At mile five I started to feel better. My legs were warmed up and I was cruising along in the 7:20 range. We were still mostly going downhill, but there were some bumps upward and flat sections. So I switched to my heart rate view and focused on keeping my effort in the 87-88% range.

Pace/heart rate

Mile 1: 7:33, 83%

Mile 2: 7:31, 88%

Mile 3: 7:28, 88%

Mile 4: 6:59, 87%

Mile 5: 6:58, 87%

Mile 6: 7:02, 87%

Mile 7: 7:34, 88%

Mile 8: 7:15, 87%

Mile 9: 7:24, 88%

Mile 10: 7:20, 87%

Mile 11: 7:26, 87%

Mile 12: 7:37, 87%

Mile 13: 7:35, 86%

Middle miles

The first half of a marathon is supposed to feel relatively easy. This was not easy. I was starting to feel the strain at mile 12. That’s also the point at which my quadriceps began to burn. I had a feeling that I’d taken the early hills too fast — and was possibly running at too fast a pace — but it was too late to undo the effects of those early hills.

Miles 14 – 17 were okay, but not great. We hit a section of cinder trail and it was sort of like running in sand. There were lots of roots and rocks to avoid too, and I was having trouble putting out the mental effort required to both avoid falling on my face and keep a decent pace up. Lots of people passed me on the trail, which didn’t help.

My watch lost satellite reception at around mile 16.5, so I was flying blind in terms of pace. I stopped looking, since I knew it would only depress me. I still had heart rate info, so I used that as my guide. For miles 18 – 20, I couldn’t keep up a good effort. The pain in my thighs was becoming more pronounced and it was difficult to move them at a fast rate anymore. It was at this point that I knew the hardest part was yet to come: an additional six miles that were going to hurt a lot physically and challenge me mentally.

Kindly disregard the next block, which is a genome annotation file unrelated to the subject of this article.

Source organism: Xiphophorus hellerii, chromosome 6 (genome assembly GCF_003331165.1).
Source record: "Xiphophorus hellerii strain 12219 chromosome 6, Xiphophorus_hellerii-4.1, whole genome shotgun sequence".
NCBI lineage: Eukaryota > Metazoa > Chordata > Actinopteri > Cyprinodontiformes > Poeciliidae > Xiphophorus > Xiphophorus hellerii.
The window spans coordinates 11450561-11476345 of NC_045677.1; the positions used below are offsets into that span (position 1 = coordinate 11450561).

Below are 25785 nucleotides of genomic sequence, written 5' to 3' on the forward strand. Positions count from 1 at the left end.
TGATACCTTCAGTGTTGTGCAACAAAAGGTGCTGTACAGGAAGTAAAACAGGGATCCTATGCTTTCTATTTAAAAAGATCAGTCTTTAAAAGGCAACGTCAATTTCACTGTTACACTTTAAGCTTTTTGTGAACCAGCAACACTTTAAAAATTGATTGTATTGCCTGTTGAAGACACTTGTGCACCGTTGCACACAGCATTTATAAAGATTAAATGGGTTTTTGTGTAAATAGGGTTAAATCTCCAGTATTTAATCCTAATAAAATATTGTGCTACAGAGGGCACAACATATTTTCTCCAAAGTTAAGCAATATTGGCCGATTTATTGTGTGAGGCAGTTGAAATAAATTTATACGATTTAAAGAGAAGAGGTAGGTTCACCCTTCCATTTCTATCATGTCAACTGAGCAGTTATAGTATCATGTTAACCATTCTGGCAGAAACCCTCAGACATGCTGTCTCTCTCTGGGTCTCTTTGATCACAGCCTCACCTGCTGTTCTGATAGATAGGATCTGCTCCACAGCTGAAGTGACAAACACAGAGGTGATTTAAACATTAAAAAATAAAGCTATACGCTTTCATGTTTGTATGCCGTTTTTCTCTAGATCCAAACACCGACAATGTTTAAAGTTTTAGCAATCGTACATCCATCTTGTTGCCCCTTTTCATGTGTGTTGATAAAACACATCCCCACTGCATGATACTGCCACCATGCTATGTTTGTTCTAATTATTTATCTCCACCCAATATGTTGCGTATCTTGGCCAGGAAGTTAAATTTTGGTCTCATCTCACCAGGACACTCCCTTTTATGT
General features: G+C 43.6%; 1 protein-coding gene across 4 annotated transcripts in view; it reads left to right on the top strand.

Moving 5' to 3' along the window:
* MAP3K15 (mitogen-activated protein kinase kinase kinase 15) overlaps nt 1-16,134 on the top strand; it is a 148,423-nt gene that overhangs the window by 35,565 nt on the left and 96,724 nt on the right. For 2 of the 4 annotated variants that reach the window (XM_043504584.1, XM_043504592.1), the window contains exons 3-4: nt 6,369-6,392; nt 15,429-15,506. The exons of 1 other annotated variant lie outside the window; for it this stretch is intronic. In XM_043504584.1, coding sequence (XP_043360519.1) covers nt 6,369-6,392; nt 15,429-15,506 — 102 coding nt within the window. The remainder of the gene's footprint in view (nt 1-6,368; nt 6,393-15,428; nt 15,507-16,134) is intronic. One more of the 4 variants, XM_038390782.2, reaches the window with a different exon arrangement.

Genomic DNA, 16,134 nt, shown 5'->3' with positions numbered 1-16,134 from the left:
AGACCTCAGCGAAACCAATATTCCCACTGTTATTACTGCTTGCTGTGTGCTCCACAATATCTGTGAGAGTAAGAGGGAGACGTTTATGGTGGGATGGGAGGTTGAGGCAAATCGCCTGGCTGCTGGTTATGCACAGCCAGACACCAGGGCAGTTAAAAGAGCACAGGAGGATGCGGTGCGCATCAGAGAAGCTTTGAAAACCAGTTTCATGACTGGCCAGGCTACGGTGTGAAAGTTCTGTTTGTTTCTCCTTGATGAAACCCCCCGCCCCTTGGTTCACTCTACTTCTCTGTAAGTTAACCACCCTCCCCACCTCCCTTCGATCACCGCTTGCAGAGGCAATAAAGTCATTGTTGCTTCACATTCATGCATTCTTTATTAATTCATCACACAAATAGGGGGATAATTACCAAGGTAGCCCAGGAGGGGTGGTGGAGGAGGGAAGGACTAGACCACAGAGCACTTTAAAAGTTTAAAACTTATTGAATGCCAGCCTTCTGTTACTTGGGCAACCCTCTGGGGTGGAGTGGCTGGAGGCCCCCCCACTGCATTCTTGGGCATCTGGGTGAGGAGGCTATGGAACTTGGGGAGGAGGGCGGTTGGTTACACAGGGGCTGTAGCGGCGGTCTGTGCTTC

Pace/heart rate

Mile 14: 7:30, 85%

Mile 15: 7:38, 86%

Mile 16: 7:47, 85%

[This is where my watch lost GPS reception, so the next few miles are a bit wacky. It reconnected by mile 19, but the splits from 19 on are guesstimates.]

Mile 17: 9:14, 84%

Mile 18: 11:37, 83%

Mile 19: 7:56, 84%

Mile 20: 6:40, 86% (big downhill)

Miles 21-26

Internally, I was suffering greatly at this point. I was trying to isolate the pain I was feeling in my legs from the feelings of dread that consumed my mind, as they only fed off of each other. This was the first race in which I got something out of the spectators lining the streets, as it allowed me to focus on something external. They were a helpful distraction and a few individuals provided the small act of kindness or the shot of humor I needed during those awful 45 minutes.

There was the woman at mile 21 who affectionately scolded me for slowing down to try to get my cup into the trash can. “Just leave it!” she yelled. “We’ll pick it up. This is your day.”

There was the elderly man rolling down the middle of the street in a electric scooter at mile 22, who yelled at me, “Lady, you gotta work for that mile!” That made me laugh out loud.

And there were the many, many people who clued me in to the fact that there weren’t that many women in front of me:

“See? There’s a lady runner…”

“We like to see the girls out front!”

“You go, girl!”